There is nothing in Perl 5 that prevents it from being used for large projects -- just like there is nothing in C, or Java or most other languages which prevent them from being used for large projects. However as Perl has all of the usual tools used to compartmentalise projects, such as object oriented features, libraries, name spaces, testing suites and distribution tools; writing large projects in Perl is very easy. Any restrictions that exist are usually based on the experience and competence of the programmers involved.

Creating a medium project which can scale to a large project requires a deliberate effort with careful design and a decent test suite. On the other hand, many projects (in most languages) start off by being small and have features stuck on incrementally. This development model is typically called "the big ball of mud", and it is these projects which cannot scale well to large projects; regardless of the programming language.

Perl continues to be used to develop many significant applications and web sites. The extensive (and growing) contributions on CPAN are representive of the pervasiveness of Perl, with a strong infusion of modules that have their origins in commercial projects. For example, Amazon.com has a rapidly changing code base of 100 million lines of code, a large part of which is written in Perl and using the HTML::Mason web site authoring system. The CPAN includes contributions used to power popular sites/products such as The BBC, LiveJournal, SqueezeBox, and many others.

Perl may not be the most suitable tool for every task, but no language is. According to the Pragmatic Programmer you should learn as many languages as possible - at least one language per year - and not have prejudice against any language. Increasing your understanding of multiple languages will increase your ability to program effectively for big and small projects.

Perl Code is Ugly/Messy/Unreadable

It is very easy to write ugly and unreadable code in Perl. However, it is rarely much more difficult to write elegant and readable code instead. Unlike Python which has strong whitespace rules, Perl is very happy to completely ignore whitespace in most circumstances. Programmers who choose to abuse this to write messy code, tend to make the same mistake in other languages as well.

Damian Conway's book Perl Best Practices provides strong recommendations on code layout and presentation. Additionally, the Perl::Critic module can be used to give feedback on one's programming styles, while Perltidy can rewrite most Perl programs in a tidy fashion.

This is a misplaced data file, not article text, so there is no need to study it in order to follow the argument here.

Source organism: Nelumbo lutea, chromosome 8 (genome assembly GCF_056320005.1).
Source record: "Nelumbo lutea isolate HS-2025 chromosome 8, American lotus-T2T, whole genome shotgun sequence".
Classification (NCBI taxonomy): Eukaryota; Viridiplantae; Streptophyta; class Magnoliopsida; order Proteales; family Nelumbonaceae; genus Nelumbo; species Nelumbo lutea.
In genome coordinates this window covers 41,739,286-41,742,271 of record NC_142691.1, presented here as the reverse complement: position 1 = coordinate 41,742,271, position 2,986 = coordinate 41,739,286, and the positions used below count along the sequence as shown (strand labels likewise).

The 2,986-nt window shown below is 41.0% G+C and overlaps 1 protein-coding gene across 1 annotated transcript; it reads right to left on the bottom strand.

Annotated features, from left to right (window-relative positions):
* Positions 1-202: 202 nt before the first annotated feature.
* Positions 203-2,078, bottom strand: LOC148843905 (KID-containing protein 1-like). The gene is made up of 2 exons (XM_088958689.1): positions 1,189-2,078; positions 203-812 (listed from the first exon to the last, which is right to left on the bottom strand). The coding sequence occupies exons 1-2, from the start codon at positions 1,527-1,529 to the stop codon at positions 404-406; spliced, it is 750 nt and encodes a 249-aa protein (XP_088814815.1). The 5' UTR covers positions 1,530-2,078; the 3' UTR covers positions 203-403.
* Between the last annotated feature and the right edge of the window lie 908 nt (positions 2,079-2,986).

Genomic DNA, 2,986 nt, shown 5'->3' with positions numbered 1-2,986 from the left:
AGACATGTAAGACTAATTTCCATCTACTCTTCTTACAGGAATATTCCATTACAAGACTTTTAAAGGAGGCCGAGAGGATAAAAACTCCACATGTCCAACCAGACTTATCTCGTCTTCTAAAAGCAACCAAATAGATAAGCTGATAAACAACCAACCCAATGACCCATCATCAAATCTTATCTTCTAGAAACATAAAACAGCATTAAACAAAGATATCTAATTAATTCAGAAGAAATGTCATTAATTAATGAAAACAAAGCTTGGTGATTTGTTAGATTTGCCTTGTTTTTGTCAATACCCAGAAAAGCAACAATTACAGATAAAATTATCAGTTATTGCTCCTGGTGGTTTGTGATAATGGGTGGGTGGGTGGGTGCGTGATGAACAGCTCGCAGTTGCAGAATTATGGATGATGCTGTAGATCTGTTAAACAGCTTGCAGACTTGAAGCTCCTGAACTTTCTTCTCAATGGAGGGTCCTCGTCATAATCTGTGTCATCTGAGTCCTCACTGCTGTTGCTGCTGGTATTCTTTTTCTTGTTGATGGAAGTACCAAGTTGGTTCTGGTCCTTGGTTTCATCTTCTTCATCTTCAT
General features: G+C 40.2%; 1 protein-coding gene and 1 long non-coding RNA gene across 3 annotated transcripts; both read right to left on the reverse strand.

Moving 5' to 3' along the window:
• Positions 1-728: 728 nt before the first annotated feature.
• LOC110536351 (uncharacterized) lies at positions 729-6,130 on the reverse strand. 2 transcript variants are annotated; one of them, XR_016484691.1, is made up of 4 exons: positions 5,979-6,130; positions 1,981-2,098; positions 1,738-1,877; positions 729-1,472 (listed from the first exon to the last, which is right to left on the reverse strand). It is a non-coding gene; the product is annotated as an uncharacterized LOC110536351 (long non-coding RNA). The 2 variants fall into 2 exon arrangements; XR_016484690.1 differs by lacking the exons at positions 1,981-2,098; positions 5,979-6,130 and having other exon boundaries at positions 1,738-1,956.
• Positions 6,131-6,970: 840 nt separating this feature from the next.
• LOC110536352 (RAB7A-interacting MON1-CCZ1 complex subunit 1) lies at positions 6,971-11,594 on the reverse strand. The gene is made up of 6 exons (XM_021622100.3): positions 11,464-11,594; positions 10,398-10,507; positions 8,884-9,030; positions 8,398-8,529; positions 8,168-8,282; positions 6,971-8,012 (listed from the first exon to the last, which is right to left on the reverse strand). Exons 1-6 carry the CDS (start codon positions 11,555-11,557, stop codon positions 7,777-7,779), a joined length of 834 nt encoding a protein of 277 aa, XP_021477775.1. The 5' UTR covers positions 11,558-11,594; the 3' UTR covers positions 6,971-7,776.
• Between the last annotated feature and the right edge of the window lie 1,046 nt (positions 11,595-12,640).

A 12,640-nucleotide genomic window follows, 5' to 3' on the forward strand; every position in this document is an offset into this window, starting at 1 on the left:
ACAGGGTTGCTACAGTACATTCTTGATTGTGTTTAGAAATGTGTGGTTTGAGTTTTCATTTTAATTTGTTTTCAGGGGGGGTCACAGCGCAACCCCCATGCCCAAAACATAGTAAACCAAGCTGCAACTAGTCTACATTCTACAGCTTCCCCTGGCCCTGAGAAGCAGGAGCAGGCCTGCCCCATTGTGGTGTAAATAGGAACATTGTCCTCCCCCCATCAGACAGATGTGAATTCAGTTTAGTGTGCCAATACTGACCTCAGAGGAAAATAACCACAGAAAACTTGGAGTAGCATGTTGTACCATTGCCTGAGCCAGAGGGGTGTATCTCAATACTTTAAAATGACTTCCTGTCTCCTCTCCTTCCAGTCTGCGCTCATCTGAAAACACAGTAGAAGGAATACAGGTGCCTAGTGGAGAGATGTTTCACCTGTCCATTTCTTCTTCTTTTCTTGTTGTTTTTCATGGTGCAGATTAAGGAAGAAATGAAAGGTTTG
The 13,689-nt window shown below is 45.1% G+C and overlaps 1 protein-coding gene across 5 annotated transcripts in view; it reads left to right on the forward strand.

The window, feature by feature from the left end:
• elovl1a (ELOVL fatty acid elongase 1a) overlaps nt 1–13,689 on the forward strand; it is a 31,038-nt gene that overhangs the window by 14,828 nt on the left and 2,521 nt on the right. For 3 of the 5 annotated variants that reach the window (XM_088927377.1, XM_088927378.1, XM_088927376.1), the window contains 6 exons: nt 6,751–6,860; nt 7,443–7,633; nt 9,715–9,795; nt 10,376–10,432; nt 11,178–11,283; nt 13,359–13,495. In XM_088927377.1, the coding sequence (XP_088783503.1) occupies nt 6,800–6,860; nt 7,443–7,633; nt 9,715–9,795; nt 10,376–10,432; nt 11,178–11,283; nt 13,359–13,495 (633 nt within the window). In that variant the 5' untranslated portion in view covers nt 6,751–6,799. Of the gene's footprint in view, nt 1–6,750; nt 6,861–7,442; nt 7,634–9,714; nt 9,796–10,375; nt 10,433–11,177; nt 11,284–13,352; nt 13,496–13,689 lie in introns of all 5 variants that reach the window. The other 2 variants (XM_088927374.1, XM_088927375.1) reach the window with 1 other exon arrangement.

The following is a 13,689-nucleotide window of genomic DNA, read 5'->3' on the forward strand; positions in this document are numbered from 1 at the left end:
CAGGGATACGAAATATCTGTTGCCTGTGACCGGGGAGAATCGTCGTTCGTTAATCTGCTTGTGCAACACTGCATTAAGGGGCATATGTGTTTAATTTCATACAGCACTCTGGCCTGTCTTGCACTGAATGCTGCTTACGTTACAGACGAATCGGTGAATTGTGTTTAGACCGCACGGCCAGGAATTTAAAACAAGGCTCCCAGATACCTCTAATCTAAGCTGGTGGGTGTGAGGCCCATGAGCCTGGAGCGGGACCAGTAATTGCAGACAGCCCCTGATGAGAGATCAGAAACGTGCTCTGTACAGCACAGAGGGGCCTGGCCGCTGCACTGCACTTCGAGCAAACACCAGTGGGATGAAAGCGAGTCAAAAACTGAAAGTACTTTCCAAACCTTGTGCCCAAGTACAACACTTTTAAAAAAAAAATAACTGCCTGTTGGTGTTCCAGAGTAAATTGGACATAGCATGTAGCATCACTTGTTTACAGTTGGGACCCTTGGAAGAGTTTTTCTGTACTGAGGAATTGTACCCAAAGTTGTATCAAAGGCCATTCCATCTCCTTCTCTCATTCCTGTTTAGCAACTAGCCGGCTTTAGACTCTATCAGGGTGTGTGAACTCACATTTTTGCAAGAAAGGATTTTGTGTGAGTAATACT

XML has Eliminated the Need for Perl's Text Processing Capabilities

As nice as XML is, there are plenty of non-XML-based formats out there and more are constantly created. So chances are you'll need to process non-XML text or non-XML binary formats, using a programming language that has good support for them. That's because XML is not always the most suitable meta-format for every task.

Furthermore, Perl has very good support for XML-mangling, and you can use its power to handle XML with ease, with a small codebase and with very few frustrations. And using CPAN you can have your XML management code interact with the rest of the world.

So Why is Perl Attacked So Much?

Well, Bjarne Stroustrup (who is best known as the creator of the [[C++]] programming language) has two relevant quotes about it:

  • "There are more useful systems developed in languages deemed awful than in languages praised for being beautiful--many more".
  • "There are only two kinds of languages: the ones people complain about and the ones nobody uses". (Attributed)

So all the criticism against Perl is proof that people have been using it, forced to use it, wanted to learn it, or were burned by it.

Of course there are other factors:

  1. Perl was not meant to be likable by anyone. Some elements of it may be very controversial.
  2. Perl does not go to great lengths to discourage bad practices. It does not prevent you from doing dumb things because that would prevent you from doing smart things. (By analogy to what was said about Unix).
  3. Perl is particularly optimised for writing small programs, as this is most of the work for which its programmers are using it.
  4. Perl has a syntax full of special characters. This was a design decision, which yields several important benefits, but many people naturally dislike it.
  5. Perl has too many "default" behaviours - unless you are an expert in the complete syntax, it is difficult to read code which has implicit values/actions but are not shown on paper. The designers have gone overboard with adding defaults, presumably to save typing time but at the abovementioned expense.